Saturday, February 17, 2024

More selfies, more thoughts

Click on photo to embiggen.

Here’s some more selfies.

Though artists have been doing self-portraits for centuries, and people have been using cameras to take pictures of themselves for, I don’t know how long, but I’d guess back into the 19th century, I believe that the term “selfie” is from the smart phone era, though I don’t know that. I assume most selfies are taken to memorialize something, a trip to the State of Liberty, the Great Pyramid, sharing a pizza with a friend, of maybe a quiet moment with your pet cat. Here and there someone is treating the selfie as a medium of self-expression and deliberately experimenting with it. But I’d think that’s relatively rare.

Anyhow, I’m treating it as a medium of self-expression. I used my point-and-shoot camera, a Panasonic DMC-ZS7, to take my earlier selfies. I’ve used my Pentax K-7 to take the photos below. It’s a Pentax D-7, which is a DSLR. It’s considerably heavier than the Panasonic and so shaped that it’s almost impossible to hold it in my right hand when taking the photo. The process is thus more awkward.

Since I can’t see myself while taking the shot I cannot compose it. I just click the shutter and hope for something usable. That is to say, between cropping and adjusting the image in various ways, can I make something of it? That’s an interesting process and is one of the reasons I’m doing this.

Here's six recent shots. I’ve numbered them for reference.







My first observation is that I can’t, or anyhow I don’t, treat the background as a neutral backdrop whose main purpose is to disappear and thus to present the subject, my face in this case. The relationship between the face and the background is more active. Though my dominates all of these images except TWO, it doesn’t complete efface the background. The second image is rather different. Most of my body is reflected in the mirror, making my face a rather small part of the image. In a sense, it’s the mirror that’s the foreground subject, but only in a sense. The image is still an image of me, me taking a photo.

Now look at these two self-portraits by Rembrandt, who painted many of them throughout his career.

Rembrandt, Public domain, via Wikimedia Commons

Rembrandt, Self-Portrait with Two Circles

In the first upper one Rembrandt is just left of center and the background is neutral, but so dark that it blends with the image. In the lower one Rembrandt is more visibly to the left of center and the background is a bit lighter. Notice the two circles in the background. The composition would be a bit off kilter without them. The right-hand circle balances the portrait while the mostly-covered left-hand circle answers it.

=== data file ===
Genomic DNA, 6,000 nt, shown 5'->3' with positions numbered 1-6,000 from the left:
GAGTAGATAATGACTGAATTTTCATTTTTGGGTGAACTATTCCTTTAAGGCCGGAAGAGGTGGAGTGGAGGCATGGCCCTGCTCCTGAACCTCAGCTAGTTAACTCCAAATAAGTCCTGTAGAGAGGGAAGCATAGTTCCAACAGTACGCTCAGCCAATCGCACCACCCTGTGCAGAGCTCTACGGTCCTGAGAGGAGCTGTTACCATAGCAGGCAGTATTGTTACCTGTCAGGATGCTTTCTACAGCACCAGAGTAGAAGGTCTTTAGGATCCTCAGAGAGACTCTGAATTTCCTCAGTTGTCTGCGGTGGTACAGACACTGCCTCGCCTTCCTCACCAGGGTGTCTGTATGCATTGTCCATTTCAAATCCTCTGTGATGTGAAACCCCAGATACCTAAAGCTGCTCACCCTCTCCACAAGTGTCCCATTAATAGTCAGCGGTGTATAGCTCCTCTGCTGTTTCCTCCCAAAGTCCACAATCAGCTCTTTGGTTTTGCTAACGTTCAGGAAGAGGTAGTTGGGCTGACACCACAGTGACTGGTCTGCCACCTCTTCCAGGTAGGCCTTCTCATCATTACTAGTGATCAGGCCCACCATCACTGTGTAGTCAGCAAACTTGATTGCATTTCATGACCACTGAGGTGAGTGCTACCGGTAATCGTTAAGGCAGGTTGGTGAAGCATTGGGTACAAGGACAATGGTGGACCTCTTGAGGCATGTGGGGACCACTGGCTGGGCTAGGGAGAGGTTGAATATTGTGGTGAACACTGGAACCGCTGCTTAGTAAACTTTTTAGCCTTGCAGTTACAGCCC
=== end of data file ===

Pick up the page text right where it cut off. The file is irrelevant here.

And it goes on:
What was he thinking while doing this? You take a photograph in an instant. Not so with painting a portrait. You must position yourself in front of a mirror and look back and forth between the image you see in the mirror and the image materializing on the canvas. How do you control your facial expression? How do you keep it constant from beginning to end? Or do you? What are you thinking?

As for me, yes, I do think about my facial expression as I take the selfie. But I also must think about just where the camera is, where it’s pointing, snapping the shutter, all of which are more difficult with the heavier and more awkward K-7. Thus it is a bit difficult for me to worry too much about what my face it up to.

There’s a sense is which the exercise is alienating, but I don’t like the negative connotations of the word. Bertolt Brecht’s word, Verfremdungseffekt, is better. It translates as “distance effect.” “Distance” is much better. Distancing, I’m distant from myself. My face becomes the face, visual material in the image, just like the background.

I took the first picture in my work area, the second in a bathroom. I was standing on the landing of a stairwell for the third, with a window behind me. Now, FOUR, I’m walking down a hall, snapping pictures as I can, giving hardly a thought to my facial expression since moving the camera around and snapping the shots consumes my attention. I like the lights, and the tilt. In FIVE I’ve turned a corner and have positioned myself in front of a window, different from the one in THREE. What I like about this one is the way the light washes out the walls of the building we see through the window so that all we can see are windows. In SIX, same stretch of hall, different window. Now we see the building behind me through that window.

More later.

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